Samuel has no vision and not very good balance. Caleb is more the natural runner and showed good vision Saturday. I think having them both available will help us use Carlton Thomas more in space rather than running him between the tackles. It was good to see Caleb protect the QB, I hope he's back to 100%.

rbubp said...

DH, if I'm not mistaken, the official ruling on the field was that Samuel did fumble and that he recovered it himself.

Anonymous said...

They said on TV that on Samuel's second fumble the refs ruled that he wasn't down but that he did recover the ball himself (as opposed to Arkansas). That appeared to be correct to me after looking at it. Still, whew. That could definately have cost us the game. I think the competition is good for both Caleb and Samuel, neither one is a Knowshon that's for sure, but few are.

rbubp said...

There's no way we ignore what Samuel showed on that first drive against SC. He has a unique power and speed package that puts him in very select company" Herschel Walker, Adrian Peterson...still, we know hi flaws and only that he may one day be that good if he can add technical ability to his wondrous natural ones.

Caleb King showed a real desire to get after it. He was impressive both with and without the ball. At this point I have to concur with the coaches' mindset that ball protection must be number one if all else be equal.

Matt said...


More and more, I am of the opinon that we have a BUNCH of young, electric players (particularly at "skill" positions) out there trying to make it happen, and most all of them are very good. But with that youth we are going to endure a season of highs and lows. This may make for an exciting season, but will be horrible for the collective sanity and blood pressure of the coaches and fanbase.

That being said, I hope that we've seen our defense's highest points-allowed for the year. I can't take much more of that. Oh, and one other thing- Orson Charles is a BEAST.

Anonymous said...

the official ruling on the field was that Samuel did fumble and that he recovered it himself.

MikeInValdosta said...

Fumble, recovered by Samuel.

As for Samauel only getting 2 yds per carry sans the 80 yarder...

I believe 7 of those carries were from that dadgum shotgun/spread and he was given the ball going east or west. Line up in the effin I formation and give him the ball going down hill.

If it aint broke don't fix the #^$%# thing.

This "new Georgia" we are witnessing, while exciting, is not going to hold up against the meat of the schedule.

Cox had all night to throw the ball. That will not be the case later in the season. We are going to have to run the ball.

What is the freaking point of having Joe Cox run the ball out of the spread? Was it a coaching opportunity to show Logan Gray when to keep the ball? I sure as hell hope so.

If we can't play defense like old man Kiffin's group, we better start playing keep away like Junior did.

Apparently we watched to too damn much film on Okie State. We are now playing like a big 12 team!

It really sux that I cannot enjoy having scored 52 points.

TG Dawg said...

I don't think you can really read anything into King being on the field for that last drive after Samuel's fumble. After the first quarter King and Samuel were rotating essentially every series. It was simply King's turn in the rotation to be in the game for that last drive.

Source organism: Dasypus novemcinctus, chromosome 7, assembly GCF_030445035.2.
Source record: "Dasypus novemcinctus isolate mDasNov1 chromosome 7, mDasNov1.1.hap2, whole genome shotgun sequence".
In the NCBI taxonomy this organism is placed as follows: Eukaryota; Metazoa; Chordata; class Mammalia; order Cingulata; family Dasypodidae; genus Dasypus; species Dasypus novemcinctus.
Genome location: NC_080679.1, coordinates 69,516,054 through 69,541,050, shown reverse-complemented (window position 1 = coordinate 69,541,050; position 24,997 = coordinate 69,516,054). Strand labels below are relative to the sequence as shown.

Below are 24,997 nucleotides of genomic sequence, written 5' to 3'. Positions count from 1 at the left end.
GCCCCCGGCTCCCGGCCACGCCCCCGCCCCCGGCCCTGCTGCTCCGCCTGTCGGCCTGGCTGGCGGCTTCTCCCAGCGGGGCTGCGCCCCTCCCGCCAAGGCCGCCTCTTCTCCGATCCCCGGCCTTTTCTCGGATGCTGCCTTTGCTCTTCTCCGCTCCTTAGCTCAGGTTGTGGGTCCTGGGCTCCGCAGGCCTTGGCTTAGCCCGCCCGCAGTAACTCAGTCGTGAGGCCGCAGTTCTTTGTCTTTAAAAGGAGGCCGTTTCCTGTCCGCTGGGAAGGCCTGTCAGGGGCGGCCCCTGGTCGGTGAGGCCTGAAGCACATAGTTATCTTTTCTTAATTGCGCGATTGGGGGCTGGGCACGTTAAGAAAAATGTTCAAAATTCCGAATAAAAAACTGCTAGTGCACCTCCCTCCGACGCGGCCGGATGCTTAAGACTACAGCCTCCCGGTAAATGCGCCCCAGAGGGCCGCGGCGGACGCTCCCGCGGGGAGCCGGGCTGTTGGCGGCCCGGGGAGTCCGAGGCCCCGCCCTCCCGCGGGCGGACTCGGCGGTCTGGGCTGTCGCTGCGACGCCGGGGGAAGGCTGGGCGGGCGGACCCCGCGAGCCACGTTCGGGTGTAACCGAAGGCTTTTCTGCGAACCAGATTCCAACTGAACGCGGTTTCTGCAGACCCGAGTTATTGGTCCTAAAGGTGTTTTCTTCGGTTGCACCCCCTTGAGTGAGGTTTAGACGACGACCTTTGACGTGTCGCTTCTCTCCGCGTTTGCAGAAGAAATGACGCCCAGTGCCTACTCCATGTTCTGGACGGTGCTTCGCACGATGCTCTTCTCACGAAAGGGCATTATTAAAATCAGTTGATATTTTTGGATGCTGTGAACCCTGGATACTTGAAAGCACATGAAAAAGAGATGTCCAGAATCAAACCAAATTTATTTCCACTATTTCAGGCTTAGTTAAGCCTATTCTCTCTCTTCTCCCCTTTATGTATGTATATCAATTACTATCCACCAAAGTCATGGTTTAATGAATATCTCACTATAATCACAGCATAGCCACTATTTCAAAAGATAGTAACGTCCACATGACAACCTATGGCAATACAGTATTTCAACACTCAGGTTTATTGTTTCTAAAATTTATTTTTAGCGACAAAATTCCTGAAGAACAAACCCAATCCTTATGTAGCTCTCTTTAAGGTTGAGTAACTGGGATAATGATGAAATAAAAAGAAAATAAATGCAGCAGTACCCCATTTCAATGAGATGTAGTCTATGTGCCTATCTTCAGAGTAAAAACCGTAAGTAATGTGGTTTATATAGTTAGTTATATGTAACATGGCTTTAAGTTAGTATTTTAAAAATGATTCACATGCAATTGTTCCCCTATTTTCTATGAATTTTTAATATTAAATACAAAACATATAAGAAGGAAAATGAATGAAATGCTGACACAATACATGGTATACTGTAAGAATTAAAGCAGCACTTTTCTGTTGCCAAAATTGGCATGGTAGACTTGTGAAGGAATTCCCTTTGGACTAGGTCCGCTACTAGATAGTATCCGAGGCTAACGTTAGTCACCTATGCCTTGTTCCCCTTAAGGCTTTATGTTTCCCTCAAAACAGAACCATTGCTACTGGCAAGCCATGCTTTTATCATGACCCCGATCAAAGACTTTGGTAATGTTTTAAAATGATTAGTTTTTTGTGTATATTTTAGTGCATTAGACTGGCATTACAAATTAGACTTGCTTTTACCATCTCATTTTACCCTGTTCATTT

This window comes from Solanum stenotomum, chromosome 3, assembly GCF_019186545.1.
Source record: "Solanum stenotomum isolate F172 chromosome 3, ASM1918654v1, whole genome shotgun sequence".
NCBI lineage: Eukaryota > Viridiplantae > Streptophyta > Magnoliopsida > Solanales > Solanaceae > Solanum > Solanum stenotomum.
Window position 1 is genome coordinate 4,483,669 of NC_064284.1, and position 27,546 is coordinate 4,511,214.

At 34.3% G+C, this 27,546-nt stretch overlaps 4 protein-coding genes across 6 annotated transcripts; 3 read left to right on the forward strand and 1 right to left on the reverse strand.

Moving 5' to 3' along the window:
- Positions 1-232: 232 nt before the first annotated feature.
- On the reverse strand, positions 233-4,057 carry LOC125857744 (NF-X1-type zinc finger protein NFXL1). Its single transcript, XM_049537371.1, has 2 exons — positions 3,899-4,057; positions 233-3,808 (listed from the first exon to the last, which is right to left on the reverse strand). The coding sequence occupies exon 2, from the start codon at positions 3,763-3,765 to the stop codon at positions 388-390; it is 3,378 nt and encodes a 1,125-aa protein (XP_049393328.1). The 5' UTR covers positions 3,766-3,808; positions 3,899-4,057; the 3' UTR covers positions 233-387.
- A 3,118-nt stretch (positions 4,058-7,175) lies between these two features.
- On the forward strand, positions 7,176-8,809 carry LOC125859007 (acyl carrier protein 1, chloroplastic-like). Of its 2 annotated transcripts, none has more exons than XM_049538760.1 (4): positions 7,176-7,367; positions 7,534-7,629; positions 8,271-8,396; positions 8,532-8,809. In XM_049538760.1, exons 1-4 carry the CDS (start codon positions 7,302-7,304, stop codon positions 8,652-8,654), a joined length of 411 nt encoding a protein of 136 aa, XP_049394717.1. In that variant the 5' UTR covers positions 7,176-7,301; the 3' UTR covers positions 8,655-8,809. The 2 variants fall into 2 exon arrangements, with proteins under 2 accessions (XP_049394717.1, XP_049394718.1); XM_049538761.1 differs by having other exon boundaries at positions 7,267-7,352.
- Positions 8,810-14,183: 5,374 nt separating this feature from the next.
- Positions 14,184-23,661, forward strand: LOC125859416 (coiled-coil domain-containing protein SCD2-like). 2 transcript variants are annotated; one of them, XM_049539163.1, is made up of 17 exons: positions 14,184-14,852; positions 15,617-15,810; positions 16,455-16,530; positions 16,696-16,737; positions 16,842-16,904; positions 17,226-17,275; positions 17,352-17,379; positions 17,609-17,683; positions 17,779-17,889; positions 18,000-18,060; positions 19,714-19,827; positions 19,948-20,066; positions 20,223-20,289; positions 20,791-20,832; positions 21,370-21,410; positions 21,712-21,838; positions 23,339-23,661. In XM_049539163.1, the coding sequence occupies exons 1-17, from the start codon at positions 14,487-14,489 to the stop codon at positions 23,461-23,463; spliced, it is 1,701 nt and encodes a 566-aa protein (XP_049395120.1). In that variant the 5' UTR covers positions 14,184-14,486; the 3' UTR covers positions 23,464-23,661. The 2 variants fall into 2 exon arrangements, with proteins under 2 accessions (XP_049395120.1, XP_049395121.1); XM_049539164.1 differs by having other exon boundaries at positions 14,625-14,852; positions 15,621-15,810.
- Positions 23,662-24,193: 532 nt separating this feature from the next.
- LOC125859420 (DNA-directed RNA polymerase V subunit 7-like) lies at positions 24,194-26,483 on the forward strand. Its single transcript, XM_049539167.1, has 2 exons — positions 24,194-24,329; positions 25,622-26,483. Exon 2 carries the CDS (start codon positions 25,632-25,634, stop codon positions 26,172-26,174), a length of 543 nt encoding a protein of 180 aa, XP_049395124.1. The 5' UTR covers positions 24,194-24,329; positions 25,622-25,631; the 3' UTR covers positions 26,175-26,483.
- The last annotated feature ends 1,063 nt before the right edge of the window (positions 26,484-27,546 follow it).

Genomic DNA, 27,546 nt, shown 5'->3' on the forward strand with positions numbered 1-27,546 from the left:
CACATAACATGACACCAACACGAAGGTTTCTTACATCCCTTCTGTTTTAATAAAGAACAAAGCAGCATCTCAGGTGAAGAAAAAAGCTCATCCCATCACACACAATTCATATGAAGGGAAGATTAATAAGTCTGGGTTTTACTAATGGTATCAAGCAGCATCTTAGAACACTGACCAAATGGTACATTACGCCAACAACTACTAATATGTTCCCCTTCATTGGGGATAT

As for Samuel's numbers that he only had 24 yards on 15 carries outside of the 80 yard TD run, everyone just needs to stop focusing solely on the numbers in the box score. Watching the game you had to see that on many of those runs he was getting hit almost as soon as he touched the football, yet still managed to fight for a couple of yards. And it is irresponsible to say "oh well he only had so many yards if you take his best run of the day away." You can say that about any running back on any given day. For instance, in the NFL everyone loves Adrian Peterson but in week 1 he was largely bottled up by the Browns until he broke that long highlight run. All you heard from anyone about Peterson was how great he was, not that he was shut down for much of the day outside of one long run.

So why the different treatment for Samuel? IMO all the Samuel haters turned against him when he was a 16-17 year old kid who had trouble holding on to the ball in his true freshman year and are holding tightly to that first impression and will never be willing to give the kid a chance no matter what he does. Just keep doing your thing and keep improving Richard, and don't worry about all the stubborn haters out there who will never get off your back.

Anonymous said...

Richarhats a is a brusier, and that is a great thing to have in the SEC. Caleb is a little is smoother. Carlton is our burner. I say by percentages we run a 40,40, 20 split with Thomas the obvious 20. This will all be decided by the opponent and their lines size and talent. If we use Richard to beat them up it will make carrys for C-n-C alot easier to navigate. I would mind seeing the occasional two back set as well. Richard is close to a full back as is.

Anonymous said...

A fumble 1 in 8 touches is not going to cut it for Samuel, regardless of removing his best run. And by the way, take almost any game from Knowshon from last year and remove his largest run and his stats still look great. Having a consistant runner that doesnt lose the ball is extremely important, and Samuel has proven that he can do neither. I bet King gets the majority of the carries from here on out if he can get his mind right. I think he really impressed the coaches with his effort in some of the blocks.

TG Dawg said...

King was great in protection, but Samuel was just as impressive. No way King gets the majority of touches from here on out. I expect we will likely see a series by series rotation with Samuel and King the rest of the season like we saw the entire second half against Arkansas with Thomas getting sprinkled in for certain situations.

And I'm still not sure why everyone insists that Thomas is the "burner" in the backfield. Both Samuel and King are faster than Thomas. What Thomas has is elusiveness, not outstanding breakaway speed.

But all in all I am very happy with our RB situation. We have two very good backs that compliment each other and who both have the potential to become great backs with more experience and game repetition.